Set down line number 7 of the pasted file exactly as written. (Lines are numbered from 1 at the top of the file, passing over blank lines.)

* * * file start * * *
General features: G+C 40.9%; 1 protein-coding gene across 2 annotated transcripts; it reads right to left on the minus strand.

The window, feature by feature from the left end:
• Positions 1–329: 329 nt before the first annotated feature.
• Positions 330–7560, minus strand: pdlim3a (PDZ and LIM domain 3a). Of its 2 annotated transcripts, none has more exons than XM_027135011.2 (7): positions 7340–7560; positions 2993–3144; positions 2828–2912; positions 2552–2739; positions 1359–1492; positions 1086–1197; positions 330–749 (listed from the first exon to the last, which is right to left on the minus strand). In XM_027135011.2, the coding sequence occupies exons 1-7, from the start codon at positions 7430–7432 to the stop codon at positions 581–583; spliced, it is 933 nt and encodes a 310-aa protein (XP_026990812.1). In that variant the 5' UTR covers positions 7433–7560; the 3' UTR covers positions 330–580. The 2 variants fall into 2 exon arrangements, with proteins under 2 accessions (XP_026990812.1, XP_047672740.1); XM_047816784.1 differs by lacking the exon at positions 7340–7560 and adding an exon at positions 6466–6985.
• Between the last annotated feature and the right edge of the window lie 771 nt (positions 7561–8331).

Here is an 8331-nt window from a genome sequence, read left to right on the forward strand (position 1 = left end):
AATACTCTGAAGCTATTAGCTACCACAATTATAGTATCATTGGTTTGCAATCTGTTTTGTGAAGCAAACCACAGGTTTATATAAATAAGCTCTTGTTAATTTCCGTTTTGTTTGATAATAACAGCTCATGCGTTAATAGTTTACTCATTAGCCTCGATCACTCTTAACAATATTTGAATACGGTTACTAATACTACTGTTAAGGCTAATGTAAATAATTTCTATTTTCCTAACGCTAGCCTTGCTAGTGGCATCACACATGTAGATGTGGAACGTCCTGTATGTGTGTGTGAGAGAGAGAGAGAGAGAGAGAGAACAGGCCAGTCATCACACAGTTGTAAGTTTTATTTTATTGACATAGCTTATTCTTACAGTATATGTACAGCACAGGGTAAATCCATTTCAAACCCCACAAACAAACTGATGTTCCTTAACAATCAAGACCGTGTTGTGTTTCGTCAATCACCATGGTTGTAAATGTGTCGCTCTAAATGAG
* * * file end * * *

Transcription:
AATACTCTGAAGCTATTAGCTACCACAATTATAGTATCATTGGTTTGCAATCTGTTTTGTGAAGCAAACCACAGGTTTATATAAATAAGCTCTTGTTAATTTCCGTTTTGTTTGATAATAACAGCTCATGCGTTAATAGTTTACTCATTAGCCTCGATCACTCTTAACAATATTTGAATACGGTTACTAATACTACTGTTAAGGCTAATGTAAATAATTTCTATTTTCCTAACGCTAGCCTTGCTAGTGGCATCACACATGTAGATGTGGAACGTCCTGTATGTGTGTGTGAGAGAGAGAGAGAGAGAGAGAGAACAGGCCAGTCATCACACAGTTGTAAGTTTTATTTTATTGACATAGCTTATTCTTACAGTATATGTACAGCACAGGGTAAATCCATTTCAAACCCCACAAACAAACTGATGTTCCTTAACAATCAAGACCGTGTTGTGTTTCGTCAATCACCATGGTTGTAAATGTGTCGCTCTAAATGAG